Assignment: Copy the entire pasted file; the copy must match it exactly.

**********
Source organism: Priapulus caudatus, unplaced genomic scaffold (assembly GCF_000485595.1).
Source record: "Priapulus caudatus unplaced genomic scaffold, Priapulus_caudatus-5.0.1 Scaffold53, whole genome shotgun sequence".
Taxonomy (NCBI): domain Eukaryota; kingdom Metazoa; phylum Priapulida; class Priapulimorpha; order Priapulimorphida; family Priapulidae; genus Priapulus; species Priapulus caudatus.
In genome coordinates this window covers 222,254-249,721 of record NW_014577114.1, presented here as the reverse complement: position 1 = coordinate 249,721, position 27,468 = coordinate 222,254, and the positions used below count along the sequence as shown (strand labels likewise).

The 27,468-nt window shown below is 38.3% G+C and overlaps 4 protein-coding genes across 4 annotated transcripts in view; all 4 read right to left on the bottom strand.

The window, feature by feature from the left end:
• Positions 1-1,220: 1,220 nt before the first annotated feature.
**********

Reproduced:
Source organism: Priapulus caudatus, unplaced genomic scaffold (assembly GCF_000485595.1).
Source record: "Priapulus caudatus unplaced genomic scaffold, Priapulus_caudatus-5.0.1 Scaffold53, whole genome shotgun sequence".
Taxonomy (NCBI): domain Eukaryota; kingdom Metazoa; phylum Priapulida; class Priapulimorpha; order Priapulimorphida; family Priapulidae; genus Priapulus; species Priapulus caudatus.
In genome coordinates this window covers 222,254-249,721 of record NW_014577114.1, presented here as the reverse complement: position 1 = coordinate 249,721, position 27,468 = coordinate 222,254, and the positions used below count along the sequence as shown (strand labels likewise).

The 27,468-nt window shown below is 38.3% G+C and overlaps 4 protein-coding genes across 4 annotated transcripts in view; all 4 read right to left on the bottom strand.

The window, feature by feature from the left end:
• Positions 1-1,220: 1,220 nt before the first annotated feature.